And what if she seemed great and capable, and prescribed a new treatment that I would put all my hope into? And then I went through the horrible roller coaster of treatment again…and it didn’t work?

I wasn’t sure I felt ready to start at square one with someone new. I wasn’t sure I was ready for the side effects and herxheimer reactions again. I wasn’t sure I was ready to potentially be disappointed again.

I was scared.

I am now very pleased to report that my new doctor is a quirky delight who GAVE ME CANDY (Yes! Candy for grown-ups at the doctor’s!), and IS A LYME SURVIVOR HERSELF. She seems immensely knowledgeable and capable, and I am cautiously hopeful about what is to come.



My loot!


I won’t get too deep into treatment details just yet, but I will tell you that today I started a course of Coartem, an anti-parasitic aimed at killing Babesia, that very stubborn co-infection that afflicts so many Lymies like me. I swallowed just a half dose of them today (too scared to take it all!), and am now back in that all-too-familiar place of waiting to see how and when it will hit me. It will undoubtedly make symptoms flare, but it is anyone’s guess which ones, how much, when, and for how long.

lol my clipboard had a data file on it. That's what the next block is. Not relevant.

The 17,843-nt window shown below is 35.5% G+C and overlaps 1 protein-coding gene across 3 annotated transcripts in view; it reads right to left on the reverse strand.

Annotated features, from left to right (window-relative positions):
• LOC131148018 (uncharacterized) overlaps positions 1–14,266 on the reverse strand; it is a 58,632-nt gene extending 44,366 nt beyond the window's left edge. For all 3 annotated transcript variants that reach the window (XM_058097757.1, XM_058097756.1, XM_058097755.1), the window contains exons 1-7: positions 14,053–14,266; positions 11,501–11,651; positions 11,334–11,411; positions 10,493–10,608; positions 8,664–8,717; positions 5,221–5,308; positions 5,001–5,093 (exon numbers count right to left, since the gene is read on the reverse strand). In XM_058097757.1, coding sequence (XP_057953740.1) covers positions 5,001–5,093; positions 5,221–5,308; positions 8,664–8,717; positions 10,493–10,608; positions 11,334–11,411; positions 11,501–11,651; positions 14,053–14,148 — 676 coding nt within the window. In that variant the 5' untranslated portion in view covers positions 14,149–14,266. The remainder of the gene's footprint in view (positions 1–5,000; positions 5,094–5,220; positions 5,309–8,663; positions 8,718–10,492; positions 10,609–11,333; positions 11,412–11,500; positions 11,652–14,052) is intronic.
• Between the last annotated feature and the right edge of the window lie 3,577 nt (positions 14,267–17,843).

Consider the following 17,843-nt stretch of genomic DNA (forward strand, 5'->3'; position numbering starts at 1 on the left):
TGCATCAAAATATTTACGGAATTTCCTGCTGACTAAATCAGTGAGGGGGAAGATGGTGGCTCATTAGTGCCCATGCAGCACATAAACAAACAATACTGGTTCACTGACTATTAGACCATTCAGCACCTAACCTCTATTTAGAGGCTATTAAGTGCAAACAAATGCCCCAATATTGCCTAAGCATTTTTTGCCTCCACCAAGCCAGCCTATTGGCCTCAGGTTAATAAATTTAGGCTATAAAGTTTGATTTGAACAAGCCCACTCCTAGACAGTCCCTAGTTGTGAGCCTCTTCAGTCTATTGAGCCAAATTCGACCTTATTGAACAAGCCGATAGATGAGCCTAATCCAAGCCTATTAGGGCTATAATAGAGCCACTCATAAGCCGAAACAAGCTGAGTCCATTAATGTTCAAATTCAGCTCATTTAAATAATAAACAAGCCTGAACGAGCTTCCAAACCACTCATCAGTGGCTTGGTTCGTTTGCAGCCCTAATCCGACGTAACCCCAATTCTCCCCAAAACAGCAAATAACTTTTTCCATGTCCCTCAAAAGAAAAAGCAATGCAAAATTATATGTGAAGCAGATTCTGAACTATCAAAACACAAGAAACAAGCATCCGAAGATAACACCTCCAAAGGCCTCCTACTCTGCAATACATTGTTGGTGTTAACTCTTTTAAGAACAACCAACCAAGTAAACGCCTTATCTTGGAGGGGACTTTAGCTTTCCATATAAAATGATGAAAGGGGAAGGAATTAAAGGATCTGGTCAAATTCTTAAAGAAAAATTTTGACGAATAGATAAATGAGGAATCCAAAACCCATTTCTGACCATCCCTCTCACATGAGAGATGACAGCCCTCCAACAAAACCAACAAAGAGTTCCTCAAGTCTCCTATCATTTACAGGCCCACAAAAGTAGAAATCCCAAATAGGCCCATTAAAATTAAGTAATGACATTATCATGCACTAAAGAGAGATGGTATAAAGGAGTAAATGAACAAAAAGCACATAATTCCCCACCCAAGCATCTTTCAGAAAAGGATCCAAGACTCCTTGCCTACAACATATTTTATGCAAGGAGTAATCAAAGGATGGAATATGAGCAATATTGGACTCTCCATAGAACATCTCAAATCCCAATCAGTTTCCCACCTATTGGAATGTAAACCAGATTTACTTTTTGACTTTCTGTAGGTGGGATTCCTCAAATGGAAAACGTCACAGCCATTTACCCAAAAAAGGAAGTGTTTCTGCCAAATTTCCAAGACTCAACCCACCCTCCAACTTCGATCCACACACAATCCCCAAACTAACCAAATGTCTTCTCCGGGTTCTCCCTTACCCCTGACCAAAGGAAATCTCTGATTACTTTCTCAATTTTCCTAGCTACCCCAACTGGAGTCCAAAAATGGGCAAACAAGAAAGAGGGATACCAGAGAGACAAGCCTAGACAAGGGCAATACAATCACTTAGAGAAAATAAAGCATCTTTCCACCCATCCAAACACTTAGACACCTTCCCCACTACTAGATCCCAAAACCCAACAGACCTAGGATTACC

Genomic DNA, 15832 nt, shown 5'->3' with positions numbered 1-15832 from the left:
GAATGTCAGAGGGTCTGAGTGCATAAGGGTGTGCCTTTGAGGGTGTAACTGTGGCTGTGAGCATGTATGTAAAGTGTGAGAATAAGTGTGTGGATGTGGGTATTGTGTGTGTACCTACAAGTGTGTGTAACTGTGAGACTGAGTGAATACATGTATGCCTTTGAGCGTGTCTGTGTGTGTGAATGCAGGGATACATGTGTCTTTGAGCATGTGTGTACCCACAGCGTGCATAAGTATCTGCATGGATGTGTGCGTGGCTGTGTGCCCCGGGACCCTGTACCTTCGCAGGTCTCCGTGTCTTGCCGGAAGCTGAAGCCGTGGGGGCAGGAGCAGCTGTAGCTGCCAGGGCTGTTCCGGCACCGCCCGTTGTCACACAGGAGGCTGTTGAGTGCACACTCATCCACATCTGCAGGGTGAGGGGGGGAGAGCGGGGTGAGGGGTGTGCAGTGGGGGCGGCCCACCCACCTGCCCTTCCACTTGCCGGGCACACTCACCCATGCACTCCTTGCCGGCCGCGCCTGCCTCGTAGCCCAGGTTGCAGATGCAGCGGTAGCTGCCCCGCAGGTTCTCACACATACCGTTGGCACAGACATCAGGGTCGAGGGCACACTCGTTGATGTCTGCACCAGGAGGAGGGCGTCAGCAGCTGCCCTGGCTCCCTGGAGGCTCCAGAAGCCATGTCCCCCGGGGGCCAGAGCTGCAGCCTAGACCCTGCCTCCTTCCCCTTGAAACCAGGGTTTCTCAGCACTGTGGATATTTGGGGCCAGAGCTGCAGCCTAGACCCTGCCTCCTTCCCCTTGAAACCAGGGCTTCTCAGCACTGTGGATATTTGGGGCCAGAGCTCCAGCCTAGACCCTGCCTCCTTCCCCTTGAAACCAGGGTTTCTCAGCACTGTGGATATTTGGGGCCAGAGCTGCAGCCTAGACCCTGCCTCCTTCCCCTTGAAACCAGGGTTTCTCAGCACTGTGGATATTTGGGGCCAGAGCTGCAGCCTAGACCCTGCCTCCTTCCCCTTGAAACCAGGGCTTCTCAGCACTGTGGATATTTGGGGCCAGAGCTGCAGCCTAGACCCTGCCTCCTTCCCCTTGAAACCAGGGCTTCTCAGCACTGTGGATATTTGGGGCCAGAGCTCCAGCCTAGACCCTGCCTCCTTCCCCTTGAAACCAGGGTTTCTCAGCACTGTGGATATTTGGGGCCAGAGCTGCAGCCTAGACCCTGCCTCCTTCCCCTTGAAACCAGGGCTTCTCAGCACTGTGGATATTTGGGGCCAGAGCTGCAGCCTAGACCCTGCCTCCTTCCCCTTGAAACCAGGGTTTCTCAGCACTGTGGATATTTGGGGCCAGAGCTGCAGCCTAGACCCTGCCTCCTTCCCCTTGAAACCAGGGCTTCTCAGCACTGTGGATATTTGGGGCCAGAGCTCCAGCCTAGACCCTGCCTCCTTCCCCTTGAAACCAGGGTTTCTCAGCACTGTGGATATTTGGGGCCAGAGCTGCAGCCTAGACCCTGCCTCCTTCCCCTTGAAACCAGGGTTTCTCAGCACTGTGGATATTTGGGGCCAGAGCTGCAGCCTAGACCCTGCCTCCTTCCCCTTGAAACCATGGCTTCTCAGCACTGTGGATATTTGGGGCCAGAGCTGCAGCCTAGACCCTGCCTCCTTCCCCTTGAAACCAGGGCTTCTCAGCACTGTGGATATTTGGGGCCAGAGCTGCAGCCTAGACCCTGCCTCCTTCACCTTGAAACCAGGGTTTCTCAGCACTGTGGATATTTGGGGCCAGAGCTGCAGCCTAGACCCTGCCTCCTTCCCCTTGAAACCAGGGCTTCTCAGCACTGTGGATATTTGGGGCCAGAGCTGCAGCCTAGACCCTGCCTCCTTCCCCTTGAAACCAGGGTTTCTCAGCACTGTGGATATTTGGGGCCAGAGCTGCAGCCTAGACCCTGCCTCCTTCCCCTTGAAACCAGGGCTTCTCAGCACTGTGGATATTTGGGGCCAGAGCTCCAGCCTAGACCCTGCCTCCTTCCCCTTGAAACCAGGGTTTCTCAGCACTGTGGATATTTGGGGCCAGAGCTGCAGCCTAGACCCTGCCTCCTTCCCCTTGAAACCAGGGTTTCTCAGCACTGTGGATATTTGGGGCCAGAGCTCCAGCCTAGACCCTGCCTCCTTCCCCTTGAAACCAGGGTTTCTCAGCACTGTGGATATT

Beyond this Babesia treatment, there is more on the horizon for me. None of it sounds fun, but all of it sounds smart, and most importantly, it gives me hope.


An end and a beginning


Today I had my PICC line removed. I am not Better. I’m not even little “b” better. This is incredibly disappointing, and I have been feeling very emotional about the whole thing. I’ve been sick for 2 years and 1 month.

I will continue oral antibiotics to treat babesia, and hope for the best. Hopefully, the IV antibiotics took care of the Lyme (I did feel better for a few weeks there!), and these other meds will take care of the babesia, leaving me feeling much better by the winter. But I have passed so many of these hypothetical finish lines along the way, that I am growing very weary of them.